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July 24, 2012 | Peter Bradwell

Tell Ofcom to fix the threat to wifi

Ofcom are running a consultation on a new version of the 'Initial Obligations Code'. That sounds as boring as it is important. It basically sets out how the Digital Economy Act will work in practice. 

ORG and many others have repeatedly told Ofcom and the Government that the Digital Economy Act could stifle Wifi provision and see individuals targeted unfairly. It is the Code which should sort that out. But the revised Code, two years in the making, has not addressed some of the key issues. 

Ofcom and the Government have refused to create an exception for wifi providers. As a result, we think the Code leaves businesses and public bodies that provide wifi facing allegations of copyright infringement and the costs of dealing with the powers of the Act. Libraries, other educational bodies and hospitality businesses have said they may restrict or withdraw wifi provision if this does not change. 

This is our chance to say why this is a bad idea. 

There are two things you can do. 

  1. Please consider responding to the consultation yourself, especially if you are a wifi provider or regularly use wifi in public and are worried about how this will affect you. You have until this Thursday (26th July). You can respond to the consultation using the form on Ofcom's website. Or there are more details on how to respond at the bottom of this email. 
  2. Tell us if you are a wifi provider, and think you might receive allegations of copyright infringement as a result. You can use our form to let us know, and we'll pass this on to Ofcom as part of our submission.    


What is happening?

Ofcom have published their revised 'Initial Obligations Code'. This sets out who is subject to the provisions of the Digital Economy Act, and who is not. It says, for example, whether those that provide access to wifi in public places, like cafes, will have to deal with allegations of copyright infringement.

Wifi providers still don't know whether they will be held liable for the behaviour of those using their wifi. The revised Code does not address their situation directly, leaving them unclear as to whether they will be considered 'subscribers' (and therefore subject to allegations of copyright infringement) or not. The only way they can avoid this is by negotiating with their ISPs, convincing them they are wifi providers. It is complicated and time-consuming, and it is not even certain that this will see them avoid the powers of the Act.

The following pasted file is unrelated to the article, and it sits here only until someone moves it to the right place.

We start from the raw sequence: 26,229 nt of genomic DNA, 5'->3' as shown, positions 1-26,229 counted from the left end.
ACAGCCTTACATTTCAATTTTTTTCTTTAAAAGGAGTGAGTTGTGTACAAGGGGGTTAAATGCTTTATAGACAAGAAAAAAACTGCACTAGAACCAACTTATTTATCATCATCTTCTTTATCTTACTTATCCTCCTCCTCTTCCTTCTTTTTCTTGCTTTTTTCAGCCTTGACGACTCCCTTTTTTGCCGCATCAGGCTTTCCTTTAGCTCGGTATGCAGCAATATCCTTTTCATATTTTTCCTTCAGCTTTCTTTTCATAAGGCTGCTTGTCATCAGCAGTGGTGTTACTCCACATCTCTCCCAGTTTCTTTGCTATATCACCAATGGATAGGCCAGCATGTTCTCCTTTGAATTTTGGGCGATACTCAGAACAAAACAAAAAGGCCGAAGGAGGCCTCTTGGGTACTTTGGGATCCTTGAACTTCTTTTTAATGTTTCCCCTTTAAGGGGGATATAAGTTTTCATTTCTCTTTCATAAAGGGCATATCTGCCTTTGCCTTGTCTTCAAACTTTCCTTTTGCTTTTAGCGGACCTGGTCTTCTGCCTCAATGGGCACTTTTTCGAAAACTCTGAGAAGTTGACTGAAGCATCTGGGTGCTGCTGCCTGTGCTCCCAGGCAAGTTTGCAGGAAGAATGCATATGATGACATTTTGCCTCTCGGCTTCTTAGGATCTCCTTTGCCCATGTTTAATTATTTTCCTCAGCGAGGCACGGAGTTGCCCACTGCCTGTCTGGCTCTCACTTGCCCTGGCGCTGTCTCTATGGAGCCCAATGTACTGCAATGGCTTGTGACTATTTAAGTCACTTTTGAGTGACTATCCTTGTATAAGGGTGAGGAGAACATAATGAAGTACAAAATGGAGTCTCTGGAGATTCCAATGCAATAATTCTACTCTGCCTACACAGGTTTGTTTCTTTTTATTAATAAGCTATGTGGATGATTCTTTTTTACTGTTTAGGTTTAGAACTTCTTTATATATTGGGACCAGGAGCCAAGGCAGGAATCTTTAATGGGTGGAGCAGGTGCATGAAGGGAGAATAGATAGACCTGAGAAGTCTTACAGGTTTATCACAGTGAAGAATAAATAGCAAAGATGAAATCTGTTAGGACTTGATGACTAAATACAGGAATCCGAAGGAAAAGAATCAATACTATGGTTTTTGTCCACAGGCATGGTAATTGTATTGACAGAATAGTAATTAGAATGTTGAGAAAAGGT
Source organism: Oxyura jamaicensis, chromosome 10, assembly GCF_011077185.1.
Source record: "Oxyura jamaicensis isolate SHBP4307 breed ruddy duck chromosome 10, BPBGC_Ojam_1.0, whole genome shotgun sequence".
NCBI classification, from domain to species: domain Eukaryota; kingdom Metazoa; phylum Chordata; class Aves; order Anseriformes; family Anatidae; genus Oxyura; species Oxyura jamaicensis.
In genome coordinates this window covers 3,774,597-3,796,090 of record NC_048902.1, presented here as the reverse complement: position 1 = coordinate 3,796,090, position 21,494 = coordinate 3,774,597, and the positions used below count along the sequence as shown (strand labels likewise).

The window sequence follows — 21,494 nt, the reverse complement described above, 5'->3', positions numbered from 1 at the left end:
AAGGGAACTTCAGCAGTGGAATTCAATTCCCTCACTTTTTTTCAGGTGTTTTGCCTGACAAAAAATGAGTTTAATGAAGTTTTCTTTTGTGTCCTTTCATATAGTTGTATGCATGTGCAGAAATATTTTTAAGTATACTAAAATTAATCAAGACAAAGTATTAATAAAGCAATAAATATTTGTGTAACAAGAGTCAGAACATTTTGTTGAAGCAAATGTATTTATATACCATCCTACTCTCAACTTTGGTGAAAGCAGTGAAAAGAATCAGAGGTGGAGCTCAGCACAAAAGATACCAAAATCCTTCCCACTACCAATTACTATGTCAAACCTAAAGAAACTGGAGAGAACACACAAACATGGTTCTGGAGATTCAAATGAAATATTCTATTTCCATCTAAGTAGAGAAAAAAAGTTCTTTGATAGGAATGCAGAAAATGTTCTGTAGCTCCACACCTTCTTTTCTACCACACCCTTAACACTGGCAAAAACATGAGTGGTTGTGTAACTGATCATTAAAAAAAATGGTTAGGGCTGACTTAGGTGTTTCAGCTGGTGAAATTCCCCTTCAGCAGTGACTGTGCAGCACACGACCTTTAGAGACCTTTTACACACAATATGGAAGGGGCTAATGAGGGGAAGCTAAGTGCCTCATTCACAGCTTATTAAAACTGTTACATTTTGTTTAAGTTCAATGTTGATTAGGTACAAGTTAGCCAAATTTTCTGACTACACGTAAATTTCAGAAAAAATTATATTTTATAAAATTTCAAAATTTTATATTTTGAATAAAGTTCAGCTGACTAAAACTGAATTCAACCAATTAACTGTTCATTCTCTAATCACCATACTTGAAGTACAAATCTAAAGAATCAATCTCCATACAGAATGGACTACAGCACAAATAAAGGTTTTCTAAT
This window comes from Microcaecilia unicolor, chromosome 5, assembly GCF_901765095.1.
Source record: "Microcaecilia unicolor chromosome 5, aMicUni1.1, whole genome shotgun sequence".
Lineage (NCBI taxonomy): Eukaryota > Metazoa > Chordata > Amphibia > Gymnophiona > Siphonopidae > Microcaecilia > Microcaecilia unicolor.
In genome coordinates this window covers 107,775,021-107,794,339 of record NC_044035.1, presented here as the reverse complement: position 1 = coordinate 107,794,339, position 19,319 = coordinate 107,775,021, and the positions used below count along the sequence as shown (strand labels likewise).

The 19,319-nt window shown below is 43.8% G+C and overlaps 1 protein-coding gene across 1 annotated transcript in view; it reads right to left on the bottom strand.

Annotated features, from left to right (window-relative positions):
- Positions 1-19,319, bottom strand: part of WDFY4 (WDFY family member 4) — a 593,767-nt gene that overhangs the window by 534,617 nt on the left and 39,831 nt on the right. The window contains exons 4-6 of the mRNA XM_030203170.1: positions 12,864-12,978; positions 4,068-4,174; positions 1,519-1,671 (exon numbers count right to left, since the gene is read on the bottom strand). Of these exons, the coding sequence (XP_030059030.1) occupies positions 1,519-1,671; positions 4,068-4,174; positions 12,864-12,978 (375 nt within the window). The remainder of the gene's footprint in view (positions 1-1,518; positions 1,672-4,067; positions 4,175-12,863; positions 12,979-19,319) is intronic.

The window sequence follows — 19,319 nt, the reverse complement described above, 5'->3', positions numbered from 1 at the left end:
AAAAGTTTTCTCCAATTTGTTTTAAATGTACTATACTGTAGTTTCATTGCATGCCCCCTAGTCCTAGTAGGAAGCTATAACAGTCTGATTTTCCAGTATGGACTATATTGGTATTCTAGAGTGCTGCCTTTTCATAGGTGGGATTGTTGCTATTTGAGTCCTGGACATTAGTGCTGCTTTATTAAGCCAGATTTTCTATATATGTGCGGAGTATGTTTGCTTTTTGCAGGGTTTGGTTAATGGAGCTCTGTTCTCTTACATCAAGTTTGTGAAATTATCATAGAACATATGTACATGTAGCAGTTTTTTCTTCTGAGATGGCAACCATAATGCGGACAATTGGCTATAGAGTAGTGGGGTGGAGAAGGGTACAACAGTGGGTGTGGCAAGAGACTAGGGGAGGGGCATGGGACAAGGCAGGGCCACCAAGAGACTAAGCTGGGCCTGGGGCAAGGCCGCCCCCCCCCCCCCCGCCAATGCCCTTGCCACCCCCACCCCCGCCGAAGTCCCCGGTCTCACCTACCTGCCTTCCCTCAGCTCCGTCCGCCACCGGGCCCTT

This is despite repeated warnings from libraries, campaigners and MPs about the precarious position wifi providers are being placed in. If you run a business that provides open Wifi or access to customers - for example, a cafe, bar, or hotel - then this Code affects you. Wifi is an increasingly important part of the UK's internet infrastructure. The Government should not be putting that at risk so cheaply. 

We think Ofcom should create a carve out for public bodies and businesses that provide Wifi to their customers, to ensure that WiFi provision is still as widely available as possible.

Ofcom's site has the new Code and consultation document. Saskia Walzel from Consumer Focus has written more about the detail of the proposals for ORGZine

What can I do?


Two things. First, if you are a wifi provider, or regularly use the Wifi available in the places mentioned above, and feel the Code does not do enough to protect wifi provision, then please let Ofcom know.  This is a real opportunity to tell the Government that the Digital Economy Act still poses a serious risk to the provision of Wifi in the UK. If you think you will be affected, respond to the consultation. The deadline is 26th July. Ofcom have given you a few ways to respond. Here's what they say:

  1. "Online: The quickest and simplest way is to complete our online consultation response form. This is ideal for people who have specific brief points to make and/or do not need to attach large documents to their response.
  2. By email: For larger consultation responses - particularly those with supporting charts, tables or other data - please email onlinecopyrightinfringement@ofcom.org.uk attaching your response in Microsoft Word format, together with a consultation coversheet.
  3. By post: Alternatively, you can write to Ofcom. Please address your response to Justin Le Patourel, Head of Online Copyright, Floor 2, Internet Policy Team, Ofcom, Riverside House, 2A Southwark Bridge Road, London SE1 9HA. Please enclose a consultation coversheet with your response."

Second, we'd like to use your stories to help us explain to Ofcom the issues with the Code. There's two things we'd like to know:

  1. Tell us if you provide wifi to the public, and are worried that you might incorrect receive allegations of copyright infringement. Give us details if possible about the kind of wifi you provide. 
  2. 2. People will be given 20 days to appeal allegations of infringement. If you think this will not be long enough, let us know and tell us why. 

You can use our form to tell us. Please submit your story before the end of this Wednesday (25th July). 

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Comments (1)

  1. Matt Williams:
    Jul 24, 2012 at 12:10 PM

    My problem with this is that I don't think the DEA should be in place at all. Engaging in a debate about how to mitigate the way it curtails my personal freedom seems wrong to me. Would I prefer that the Internet I know and love was destroyed or obliterated? My personal approach is to not spend another penny with the "creative industries" until the DEA is repealed.



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